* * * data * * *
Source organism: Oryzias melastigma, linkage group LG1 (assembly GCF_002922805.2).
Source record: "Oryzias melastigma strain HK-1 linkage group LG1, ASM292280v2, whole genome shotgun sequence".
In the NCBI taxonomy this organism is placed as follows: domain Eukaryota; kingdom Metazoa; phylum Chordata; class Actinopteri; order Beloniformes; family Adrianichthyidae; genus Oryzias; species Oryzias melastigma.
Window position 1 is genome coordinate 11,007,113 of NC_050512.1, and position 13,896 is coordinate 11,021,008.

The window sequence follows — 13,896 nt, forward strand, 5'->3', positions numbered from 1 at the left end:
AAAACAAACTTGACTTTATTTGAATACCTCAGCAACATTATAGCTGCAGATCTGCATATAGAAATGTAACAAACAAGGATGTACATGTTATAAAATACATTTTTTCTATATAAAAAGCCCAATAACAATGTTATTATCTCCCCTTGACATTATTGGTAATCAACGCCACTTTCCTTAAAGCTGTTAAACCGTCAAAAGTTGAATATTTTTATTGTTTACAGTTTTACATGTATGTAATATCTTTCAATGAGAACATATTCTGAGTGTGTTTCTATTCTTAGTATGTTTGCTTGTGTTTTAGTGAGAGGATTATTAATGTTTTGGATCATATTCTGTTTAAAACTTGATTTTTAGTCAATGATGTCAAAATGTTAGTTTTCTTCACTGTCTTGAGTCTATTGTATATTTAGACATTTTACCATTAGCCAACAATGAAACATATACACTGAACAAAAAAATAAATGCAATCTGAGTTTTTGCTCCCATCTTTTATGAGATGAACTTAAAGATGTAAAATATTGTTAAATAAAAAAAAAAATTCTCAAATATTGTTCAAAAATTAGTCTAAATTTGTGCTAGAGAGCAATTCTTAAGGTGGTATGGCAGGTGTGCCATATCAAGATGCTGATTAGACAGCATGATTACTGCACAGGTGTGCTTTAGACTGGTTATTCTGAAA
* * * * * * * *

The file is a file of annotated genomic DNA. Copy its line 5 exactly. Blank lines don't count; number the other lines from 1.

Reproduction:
The window sequence follows — 13,896 nt, forward strand, 5'->3', positions numbered from 1 at the left end: